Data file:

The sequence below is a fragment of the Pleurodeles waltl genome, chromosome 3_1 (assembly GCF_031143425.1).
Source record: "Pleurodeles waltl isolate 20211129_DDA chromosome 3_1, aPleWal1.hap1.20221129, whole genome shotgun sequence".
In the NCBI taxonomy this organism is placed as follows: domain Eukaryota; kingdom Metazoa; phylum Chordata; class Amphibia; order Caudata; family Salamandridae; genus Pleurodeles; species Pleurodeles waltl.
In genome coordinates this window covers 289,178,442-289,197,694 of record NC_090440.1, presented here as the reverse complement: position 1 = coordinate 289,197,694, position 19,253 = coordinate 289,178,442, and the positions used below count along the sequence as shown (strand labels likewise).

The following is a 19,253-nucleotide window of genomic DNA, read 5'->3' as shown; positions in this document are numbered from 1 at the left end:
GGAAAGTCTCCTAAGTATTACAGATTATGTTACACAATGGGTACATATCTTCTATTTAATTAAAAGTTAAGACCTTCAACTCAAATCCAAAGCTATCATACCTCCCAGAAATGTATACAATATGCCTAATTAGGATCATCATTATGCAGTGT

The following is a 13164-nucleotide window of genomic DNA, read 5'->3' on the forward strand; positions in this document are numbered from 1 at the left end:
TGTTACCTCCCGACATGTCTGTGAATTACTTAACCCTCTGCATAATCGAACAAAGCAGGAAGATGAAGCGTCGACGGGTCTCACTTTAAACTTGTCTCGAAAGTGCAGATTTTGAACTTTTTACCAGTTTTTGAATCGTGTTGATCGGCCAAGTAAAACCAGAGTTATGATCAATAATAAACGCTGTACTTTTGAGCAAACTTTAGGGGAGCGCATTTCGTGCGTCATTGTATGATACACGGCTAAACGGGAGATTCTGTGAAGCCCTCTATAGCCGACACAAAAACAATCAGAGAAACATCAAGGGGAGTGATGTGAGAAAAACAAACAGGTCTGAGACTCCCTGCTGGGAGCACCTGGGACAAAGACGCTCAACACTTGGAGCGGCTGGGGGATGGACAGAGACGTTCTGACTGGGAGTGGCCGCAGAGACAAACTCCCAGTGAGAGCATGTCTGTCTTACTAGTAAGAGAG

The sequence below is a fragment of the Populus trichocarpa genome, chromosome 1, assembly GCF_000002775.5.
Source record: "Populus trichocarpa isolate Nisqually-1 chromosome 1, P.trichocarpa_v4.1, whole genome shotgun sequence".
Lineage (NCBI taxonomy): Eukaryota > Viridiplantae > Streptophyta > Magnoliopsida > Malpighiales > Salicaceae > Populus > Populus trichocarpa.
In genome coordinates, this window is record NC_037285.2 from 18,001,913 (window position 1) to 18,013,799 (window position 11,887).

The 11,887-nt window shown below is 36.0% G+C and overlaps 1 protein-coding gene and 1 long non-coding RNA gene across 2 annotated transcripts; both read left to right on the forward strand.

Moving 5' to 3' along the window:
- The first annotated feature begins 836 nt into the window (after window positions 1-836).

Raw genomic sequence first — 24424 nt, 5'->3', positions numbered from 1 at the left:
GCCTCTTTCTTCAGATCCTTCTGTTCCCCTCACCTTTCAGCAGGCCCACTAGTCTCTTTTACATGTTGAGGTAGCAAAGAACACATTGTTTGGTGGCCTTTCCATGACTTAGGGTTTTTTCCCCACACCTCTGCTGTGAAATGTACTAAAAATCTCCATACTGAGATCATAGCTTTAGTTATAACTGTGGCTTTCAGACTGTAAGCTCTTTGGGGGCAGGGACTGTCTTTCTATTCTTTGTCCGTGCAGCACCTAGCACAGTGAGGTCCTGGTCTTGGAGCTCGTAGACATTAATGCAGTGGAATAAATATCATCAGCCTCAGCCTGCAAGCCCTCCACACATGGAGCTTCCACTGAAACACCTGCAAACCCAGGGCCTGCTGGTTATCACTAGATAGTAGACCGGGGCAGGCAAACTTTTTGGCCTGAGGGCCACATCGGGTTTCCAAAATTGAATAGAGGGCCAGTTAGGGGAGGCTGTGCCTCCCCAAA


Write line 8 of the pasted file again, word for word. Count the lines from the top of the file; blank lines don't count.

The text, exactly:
TGTTACCTCCCGACATGTCTGTGAATTACTTAACCCTCTGCATAATCGAACAAAGCAGGAAGATGAAGCGTCGACGGGTCTCACTTTAAACTTGTCTCGAAAGTGCAGATTTTGAACTTTTTACCAGTTTTTGAATCGTGTTGATCGGCCAAGTAAAACCAGAGTTATGATCAATAATAAACGCTGTACTTTTGAGCAAACTTTAGGGGAGCGCATTTCGTGCGTCATTGTATGATACACGGCTAAACGGGAGATTCTGTGAAGCCCTCTATAGCCGACACAAAAACAATCAGAGAAACATCAAGGGGAGTGATGTGAGAAAAACAAACAGGTCTGAGACTCCCTGCTGGGAGCACCTGGGACAAAGACGCTCAACACTTGGAGCGGCTGGGGGATGGACAGAGACGTTCTGACTGGGAGTGGCCGCAGAGACAAACTCCCAGTGAGAGCATGTCTGTCTTACTAGTAAGAGAG